5. Good Gravey June 23, 2011 at 1:22 pm

    “It sounds like I’m sexist but I’m not”: Duck. Walks. Talks.

  6. coleytangerina June 23, 2011 at 1:37 pm

    (I also posted this over at THM) One of the more subtle harmful messages here is that it belittles the women (and men) who actually do take time off for rough periods. It harks back to that whole early 20th century line of “it’s all in your head” for people with a huge amount of menstrual pain.

    Some people’s mental health suffers as a consequence of their periods, some people bleed so much they’re too exhausted to do anything but sleep, and some people end up doubled over with cramps.

    Last month I actually did have a day off work because of my period (the first period-related sick day since high school, which just shows how privileged I am with my uterus-health) because I was dizzy and nauseous and had horrible cramps. But you know, I probably just should have sucked it up and gone to work rather than being such a GIRL about the whole thing.

    • LadyNews June 23, 2011 at 1:39 pm

      Well, it’s all in your head so you should’ve just willed your body to stop feeling bad, or willed your period to go away, or something.

      • VM June 23, 2011 at 2:17 pm

        I used to be told that a brisk walk would fix it. Every few years I’d try it (rather than lie in agony with a hottie) but the last time I ended up pale, sweating, feverish and about to faint, just made it to a pharmacy where I got some good drugs. And I made sure I never ran out of drugs again, brisk walk be damned. And since I found the good drugs I’ve never had time off for period-related pains.

  7. Deborah June 23, 2011 at 2:00 pm

    Another one for the bingo card: a non-apology.

    I do apologise to anybody and all those people who have taken offence at what I’ve said

    Women’s sick day comments outrage

    • Good Gravey June 23, 2011 at 5:37 pm

      Oh that one really got me. “I am sorry you are so pathetic you took offence at my perfectly innocent words”.

      Can someone confirm for me – in everything I read about what he was saying, he never actually used the word “period” or “menstruate” did he? It was all “monthly” and “sick”. At the very least he could have used the words. (hell I was going to type “usen the words” – yikes).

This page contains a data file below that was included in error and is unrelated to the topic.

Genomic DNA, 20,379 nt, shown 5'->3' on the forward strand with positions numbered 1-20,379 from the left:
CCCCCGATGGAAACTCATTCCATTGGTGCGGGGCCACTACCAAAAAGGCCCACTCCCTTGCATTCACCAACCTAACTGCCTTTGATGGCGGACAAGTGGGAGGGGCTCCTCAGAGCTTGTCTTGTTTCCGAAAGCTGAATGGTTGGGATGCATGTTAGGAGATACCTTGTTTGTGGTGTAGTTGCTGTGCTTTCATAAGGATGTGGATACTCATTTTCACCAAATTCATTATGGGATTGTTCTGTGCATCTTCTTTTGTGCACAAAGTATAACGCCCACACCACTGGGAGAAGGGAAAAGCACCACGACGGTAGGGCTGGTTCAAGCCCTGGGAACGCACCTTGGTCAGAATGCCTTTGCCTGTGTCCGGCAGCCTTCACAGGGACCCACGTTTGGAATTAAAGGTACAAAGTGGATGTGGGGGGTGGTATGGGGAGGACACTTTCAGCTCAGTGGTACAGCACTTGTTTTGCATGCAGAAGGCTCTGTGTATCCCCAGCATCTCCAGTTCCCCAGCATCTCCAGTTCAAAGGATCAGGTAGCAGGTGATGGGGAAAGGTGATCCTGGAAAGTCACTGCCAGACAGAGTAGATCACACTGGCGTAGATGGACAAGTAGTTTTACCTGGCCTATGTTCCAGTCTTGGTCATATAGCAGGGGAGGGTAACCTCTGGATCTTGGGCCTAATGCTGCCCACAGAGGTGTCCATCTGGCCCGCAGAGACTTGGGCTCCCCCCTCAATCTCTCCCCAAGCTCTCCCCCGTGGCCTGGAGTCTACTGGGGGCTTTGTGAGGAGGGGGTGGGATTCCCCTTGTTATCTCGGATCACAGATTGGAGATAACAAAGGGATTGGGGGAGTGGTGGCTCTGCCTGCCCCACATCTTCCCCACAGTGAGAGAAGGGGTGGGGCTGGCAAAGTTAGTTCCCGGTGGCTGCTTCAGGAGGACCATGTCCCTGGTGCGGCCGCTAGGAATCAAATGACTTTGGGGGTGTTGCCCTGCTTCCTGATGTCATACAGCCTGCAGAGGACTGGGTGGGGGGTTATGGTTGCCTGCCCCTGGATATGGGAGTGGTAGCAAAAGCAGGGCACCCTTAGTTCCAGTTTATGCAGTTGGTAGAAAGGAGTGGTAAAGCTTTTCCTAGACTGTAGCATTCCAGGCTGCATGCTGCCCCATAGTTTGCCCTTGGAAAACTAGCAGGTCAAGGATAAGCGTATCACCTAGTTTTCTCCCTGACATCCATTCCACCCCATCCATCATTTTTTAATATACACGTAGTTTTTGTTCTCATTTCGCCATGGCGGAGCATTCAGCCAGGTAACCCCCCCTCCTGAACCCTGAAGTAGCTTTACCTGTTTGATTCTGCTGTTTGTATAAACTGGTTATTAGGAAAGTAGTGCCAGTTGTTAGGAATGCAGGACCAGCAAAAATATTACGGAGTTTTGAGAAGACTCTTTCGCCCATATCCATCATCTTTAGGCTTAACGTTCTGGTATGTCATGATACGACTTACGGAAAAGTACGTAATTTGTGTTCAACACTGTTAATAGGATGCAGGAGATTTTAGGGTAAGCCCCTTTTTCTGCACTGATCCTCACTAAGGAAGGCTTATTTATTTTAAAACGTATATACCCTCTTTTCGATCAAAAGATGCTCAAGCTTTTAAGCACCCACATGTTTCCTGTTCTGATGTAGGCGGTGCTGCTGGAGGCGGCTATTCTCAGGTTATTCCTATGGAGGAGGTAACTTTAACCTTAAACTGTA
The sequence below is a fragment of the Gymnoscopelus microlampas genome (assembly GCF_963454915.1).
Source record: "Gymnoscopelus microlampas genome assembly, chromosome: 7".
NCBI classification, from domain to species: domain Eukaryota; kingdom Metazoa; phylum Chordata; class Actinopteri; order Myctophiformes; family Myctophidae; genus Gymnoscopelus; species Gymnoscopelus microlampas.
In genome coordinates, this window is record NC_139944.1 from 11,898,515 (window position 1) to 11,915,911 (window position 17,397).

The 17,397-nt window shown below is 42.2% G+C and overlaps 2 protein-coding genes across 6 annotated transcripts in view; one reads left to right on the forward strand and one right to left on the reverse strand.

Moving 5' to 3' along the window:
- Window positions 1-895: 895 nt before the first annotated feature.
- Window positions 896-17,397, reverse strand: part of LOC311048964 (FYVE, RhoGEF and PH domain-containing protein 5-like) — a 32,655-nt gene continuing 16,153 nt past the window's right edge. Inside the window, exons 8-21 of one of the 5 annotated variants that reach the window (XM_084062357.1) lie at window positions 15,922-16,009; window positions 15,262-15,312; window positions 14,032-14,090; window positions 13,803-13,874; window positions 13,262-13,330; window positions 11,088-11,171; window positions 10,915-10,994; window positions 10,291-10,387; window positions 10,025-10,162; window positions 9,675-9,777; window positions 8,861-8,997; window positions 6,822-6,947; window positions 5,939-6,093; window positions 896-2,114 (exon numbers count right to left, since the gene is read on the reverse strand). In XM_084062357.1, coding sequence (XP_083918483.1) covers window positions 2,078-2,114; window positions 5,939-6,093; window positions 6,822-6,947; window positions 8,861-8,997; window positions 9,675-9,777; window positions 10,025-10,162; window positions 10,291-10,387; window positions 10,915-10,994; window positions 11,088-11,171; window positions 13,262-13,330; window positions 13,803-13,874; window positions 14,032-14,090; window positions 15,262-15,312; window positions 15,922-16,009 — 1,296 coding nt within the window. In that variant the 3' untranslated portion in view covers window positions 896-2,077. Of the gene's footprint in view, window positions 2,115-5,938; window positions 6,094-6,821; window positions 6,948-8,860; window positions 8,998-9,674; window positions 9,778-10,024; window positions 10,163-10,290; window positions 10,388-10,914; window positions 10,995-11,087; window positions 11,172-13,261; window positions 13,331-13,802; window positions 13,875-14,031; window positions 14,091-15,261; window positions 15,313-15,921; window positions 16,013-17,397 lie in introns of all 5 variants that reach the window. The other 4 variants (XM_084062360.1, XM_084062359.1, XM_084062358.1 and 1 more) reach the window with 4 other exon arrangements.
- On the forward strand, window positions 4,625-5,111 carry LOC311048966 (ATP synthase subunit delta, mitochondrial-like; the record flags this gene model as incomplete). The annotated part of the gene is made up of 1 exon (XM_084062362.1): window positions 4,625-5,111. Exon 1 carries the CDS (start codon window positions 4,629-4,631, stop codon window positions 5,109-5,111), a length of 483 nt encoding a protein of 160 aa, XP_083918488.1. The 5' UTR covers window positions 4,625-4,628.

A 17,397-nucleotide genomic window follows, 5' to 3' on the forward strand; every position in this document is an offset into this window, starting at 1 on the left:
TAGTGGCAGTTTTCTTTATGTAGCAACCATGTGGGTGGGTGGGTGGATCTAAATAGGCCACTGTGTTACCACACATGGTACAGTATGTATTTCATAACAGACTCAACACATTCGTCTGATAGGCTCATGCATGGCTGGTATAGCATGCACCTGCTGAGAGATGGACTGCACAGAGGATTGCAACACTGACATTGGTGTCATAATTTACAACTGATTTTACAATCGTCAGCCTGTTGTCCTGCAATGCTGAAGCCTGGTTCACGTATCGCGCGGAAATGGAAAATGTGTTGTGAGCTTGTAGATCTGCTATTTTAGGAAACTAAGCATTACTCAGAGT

• Moz June 23, 2011 at 6:50 pm

        No, no, he doesn’t want to risk his purity by mentioning “those words”.

        I mean, look at the trouble got into by even kind of talking around the topic. If he came right put and said them the whole world would probably explode.

  8. Pingback: Special snowflake bingo | A Bee of a Certain Age

  9. Vibenna June 23, 2011 at 10:58 pm

    Hope you don’t mind a comment repost: This is what I said at Kiwiblog.

    “… in the last few years I have managed scores of people, and appointed dozens. I prized the ability to appoint women with children because they were committed, stable, willing to work flexible hours and flexible contracts, and I could get highly qualified people that were tough to find elsewhere. Employing women with children gave me a real competitive advantage, and that showed up in all the business metrics I managed to. Prejudice isn’t justified by low performance. It is the cause of low performance.”

    I would add one thing that concerns me here. While I present this as a narrative of opportunity, there is also sense in which it could be seen as a narrative of exploitation. What do you think?

  10. Pingback: If it quacks like a sexist duck … « Ideologically Impure

  11. Craig Ranapia June 24, 2011 at 8:22 am

    Please put all the usual caveats in place for anecdotage, but I can’t say I’ve ever had leaky lady-parts act as a drag on my productivity in the workplace. Having to cover the arses of folks who routinely go out and get pissed on a school night and expect everyone else to indulge their hangovers? Grrr….

  12. Nick R June 24, 2011 at 11:36 am

    My question is – how representative is Thompson of the EMA’s membership? If they let him carry on after what has happened, I guess the answer will be: representative enough.

  13. Ben Cragg June 24, 2011 at 5:52 pm

    I just wanted to say thanks for such and awesome blog… This isn’t the first time that I’ve been all way to GRRRRRR! about something to be able to make grammatically correct sentences, only to turn here and have someone put my distaste into a well-worded, lucid post. Many thanks! Keep up the good work!

Leave a Reply

Fill in your details below or click an icon to log in: Logo

You are commenting using your account. Log Out /  Change )

Google+ photo

You are commenting using your Google+ account. Log Out /  Change )

Twitter picture

You are commenting using your Twitter account. Log Out /  Change )

Facebook photo

You are commenting using your Facebook account. Log Out /  Change )


Connecting to %s

%d bloggers like this: